New Evidence Trove Found in MLK Day Bomb Attempt

Federal agents investigating the attempted bomb attack on a Martin Luther King Jr. Day parade in Spokane have found a pile of new evidence abandoned in a remote area near the U.S.-Canadian border.

Forensic comparison tests are now being conducted at the FBI lab on 75 items to see if they are tied to a “weapon of mass destruction” case brought last month against Kevin William Harpham, a 36-year-old unemployed ex-soldier.

Seizure of the 75 items on March 25 was first publicly mentioned Thursday at a U.S. District Court hearing in Spokane but federal prosecutors gave no particulars other than to say a search warrant wasn’t required.

“The items were seized in connection with the investigation,’’ Assistant U.S. Attorney Joseph H. Harrington told Senior U.S. District Court Judge Justin Quackenbush, who asked when FBI reports would be provided to the defendant’s attorneys.

Hatewatch has subsequently learned a search warrant wasn’t needed because the items were left as abandoned property in a remote area where firearms or homemade explosives could have been tested or assembled. The location was not far from the suspect’s home, sources said.

It’s not clear whether it was a tip or other investigative leads that led FBI agents to the significant evidence seizure two weeks after Harpham’s arrest.  A specially assembled team of FBI agents, dressed and equipped as county road workers, made the arrest as the suspect drove away from his rural home near Addy, Wash., in Stevens County in the northeastern corner of Washington.

Harpham, who has past ties to the neo-Nazi National Alliance, faces federal charges accusing him of building and planting the backpack bomb in a bid to kill or injure marchers in a MLK “Unity Day” parade on Jan. 17 in Spokane.

It now appears he acted as a “lone wolf,” and additional arrests are unlikely.

The improvised explosive device – reportedly designed to be triggered with a remote car starter -- was spotted and defused by a bomb squad as the parade was rerouted.

Since Harpham’s arrest on March 9, FBI agents assigned to a Joint Terrorism Task Force appear to have been scrambling to put together missing pieces.

To date, 2,014 pages of investigative files have been turned over to the defense, Harrington told the court, and another 1,500 pages should be released next week, while the FBI lab continues processing the newest potential evidence, generating more reports.

“This is and has been an ongoing investigation,’’ the prosecutor told the court in arguing to keep a court affidavit, detailing the probable cause for Harpham’s arrest, from public inspection.

Besides searching Harpham’s small and isolated home, about 55 miles north of Spokane, FBI agents also searched his father’s home and property, located a few miles away near the community of Kettle Falls.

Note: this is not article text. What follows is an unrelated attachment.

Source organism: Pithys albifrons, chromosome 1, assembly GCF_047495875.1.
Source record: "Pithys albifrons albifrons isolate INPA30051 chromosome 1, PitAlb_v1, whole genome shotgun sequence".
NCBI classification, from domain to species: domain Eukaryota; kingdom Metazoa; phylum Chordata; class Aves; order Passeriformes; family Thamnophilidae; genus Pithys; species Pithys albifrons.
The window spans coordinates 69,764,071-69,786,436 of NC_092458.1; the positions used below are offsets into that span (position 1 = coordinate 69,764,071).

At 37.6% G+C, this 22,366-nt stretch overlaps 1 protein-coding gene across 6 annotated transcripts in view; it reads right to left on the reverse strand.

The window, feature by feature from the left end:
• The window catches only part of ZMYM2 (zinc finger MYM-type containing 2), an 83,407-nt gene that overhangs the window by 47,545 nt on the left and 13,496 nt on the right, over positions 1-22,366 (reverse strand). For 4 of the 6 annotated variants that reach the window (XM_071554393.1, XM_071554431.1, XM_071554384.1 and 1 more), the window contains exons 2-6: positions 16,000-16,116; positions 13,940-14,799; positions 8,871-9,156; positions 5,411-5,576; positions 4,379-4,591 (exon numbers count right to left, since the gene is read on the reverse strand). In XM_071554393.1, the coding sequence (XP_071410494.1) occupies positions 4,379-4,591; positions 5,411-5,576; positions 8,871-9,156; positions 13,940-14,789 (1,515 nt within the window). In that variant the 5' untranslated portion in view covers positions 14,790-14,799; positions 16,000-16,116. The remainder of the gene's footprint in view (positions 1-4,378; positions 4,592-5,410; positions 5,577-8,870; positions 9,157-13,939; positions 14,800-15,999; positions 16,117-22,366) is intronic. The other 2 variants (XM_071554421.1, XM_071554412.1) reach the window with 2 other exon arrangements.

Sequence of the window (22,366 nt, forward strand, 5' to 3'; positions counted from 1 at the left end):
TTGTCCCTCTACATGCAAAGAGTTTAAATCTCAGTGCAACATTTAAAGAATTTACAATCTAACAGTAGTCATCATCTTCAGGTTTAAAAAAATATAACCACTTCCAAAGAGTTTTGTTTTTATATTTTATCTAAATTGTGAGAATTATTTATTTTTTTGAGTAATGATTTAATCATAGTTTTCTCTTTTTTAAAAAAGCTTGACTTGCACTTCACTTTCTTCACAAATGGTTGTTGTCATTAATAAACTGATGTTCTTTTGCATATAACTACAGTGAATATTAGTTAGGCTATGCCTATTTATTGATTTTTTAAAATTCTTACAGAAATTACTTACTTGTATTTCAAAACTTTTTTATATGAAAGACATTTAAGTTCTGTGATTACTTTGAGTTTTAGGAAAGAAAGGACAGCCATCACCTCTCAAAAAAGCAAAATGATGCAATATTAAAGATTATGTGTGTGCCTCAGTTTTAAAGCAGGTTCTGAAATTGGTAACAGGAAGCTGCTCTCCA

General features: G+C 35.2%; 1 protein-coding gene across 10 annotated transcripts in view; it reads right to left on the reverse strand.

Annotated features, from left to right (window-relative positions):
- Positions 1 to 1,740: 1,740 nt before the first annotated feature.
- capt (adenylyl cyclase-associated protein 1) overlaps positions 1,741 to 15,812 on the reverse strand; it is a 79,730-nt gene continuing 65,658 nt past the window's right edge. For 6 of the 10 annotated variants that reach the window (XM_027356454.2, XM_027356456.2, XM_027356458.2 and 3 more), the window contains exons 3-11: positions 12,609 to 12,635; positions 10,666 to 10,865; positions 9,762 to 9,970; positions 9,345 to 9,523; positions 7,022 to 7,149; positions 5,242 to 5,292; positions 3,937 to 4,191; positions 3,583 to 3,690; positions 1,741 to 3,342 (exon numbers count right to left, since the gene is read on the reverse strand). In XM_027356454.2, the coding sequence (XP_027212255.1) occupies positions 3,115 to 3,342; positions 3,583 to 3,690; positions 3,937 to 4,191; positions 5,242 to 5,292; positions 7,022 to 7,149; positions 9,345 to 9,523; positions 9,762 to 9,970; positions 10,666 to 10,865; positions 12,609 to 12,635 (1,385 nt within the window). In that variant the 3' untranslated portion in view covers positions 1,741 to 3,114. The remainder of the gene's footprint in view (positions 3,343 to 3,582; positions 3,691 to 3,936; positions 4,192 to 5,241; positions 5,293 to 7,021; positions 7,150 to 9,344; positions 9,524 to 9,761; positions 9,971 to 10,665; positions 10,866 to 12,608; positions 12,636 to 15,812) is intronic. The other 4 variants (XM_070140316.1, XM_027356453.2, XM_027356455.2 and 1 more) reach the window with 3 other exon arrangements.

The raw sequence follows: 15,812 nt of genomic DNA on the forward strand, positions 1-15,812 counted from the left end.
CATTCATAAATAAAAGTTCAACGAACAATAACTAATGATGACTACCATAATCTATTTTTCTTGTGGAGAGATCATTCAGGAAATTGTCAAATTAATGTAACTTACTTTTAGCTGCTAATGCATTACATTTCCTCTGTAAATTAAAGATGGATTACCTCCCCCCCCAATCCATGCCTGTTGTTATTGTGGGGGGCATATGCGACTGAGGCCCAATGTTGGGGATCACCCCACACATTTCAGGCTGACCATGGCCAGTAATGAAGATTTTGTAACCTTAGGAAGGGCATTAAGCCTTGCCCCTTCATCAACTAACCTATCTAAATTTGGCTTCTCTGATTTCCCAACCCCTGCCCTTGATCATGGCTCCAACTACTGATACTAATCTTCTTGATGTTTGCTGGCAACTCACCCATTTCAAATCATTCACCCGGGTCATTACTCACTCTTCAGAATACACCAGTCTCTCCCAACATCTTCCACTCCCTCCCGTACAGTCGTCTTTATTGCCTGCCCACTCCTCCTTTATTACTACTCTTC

What they found in those searches is detailed in court documents that remain sealed from public inspection.

Meanwhile, as The Seattle Times first reported last month, the U.S. Department of Justice is now considering whether to ask a grand jury to bring an additional civil rights hate-crime enhancement charge against Harpham. That could occur as early as later this month, possibly with a formal statement from the Attorney General Eric Holder or a senior member of his staff.

If convicted, the penalty enhancement – based on the notion that the crime was motivated by bias -- would require a significantly longer prison sentence under federal sentencing guidelines.

The federal Hate Crimes Sentencing Enhancement Act of 1994 defines a hate crime as one in which “the defendant intentionally selects a victim … because of the actual or perceived race, color, religion, national origin, ethnicity, gender, disability, or sexual orientation.”

The potential of adding the civil rights enhancement to the indictment against Harpham may be the reason the Justice Department is keeping tight secrecy, hoping grand jury members don’t read or watch media accounts.

“At this point, there is a danger that [public] disclosure of the [documents] could jeopardize the ongoing investigation or hamper the ability of the grand jury to determine the appropriate charges,” the U.S. Attorney’s Office said in court filings.

If a new superseding indictment is returned, that would delay the scheduled May 31 trial for Harpham, who remains in jail without bond.

The suspect seemed to smile in court Thursday when the judge said he wasn’t about to unseal an FBI agent’s sworn arrest affidavit because it likely “contains hearsay” that could generate additional media coverage and jeopardize Harpham’s right to a fair trial.

Although key documents in the case remain sealed after the court hearing, it is widely believed that forensic evidence – fingerprints and DNA traces -- found on the nearly-intact bomb led FBI agents to Harpham. He served in a U.S. Army artillery unit in 1996 and 1997, and his fingerprints most likely are in a Department of Defense database.

Without mentioning specific evidence, Federal Defender Roger Peven told the court during Thursday’s hearing that the defense team likely will want its own scientific tests done when the FBI finishes its work.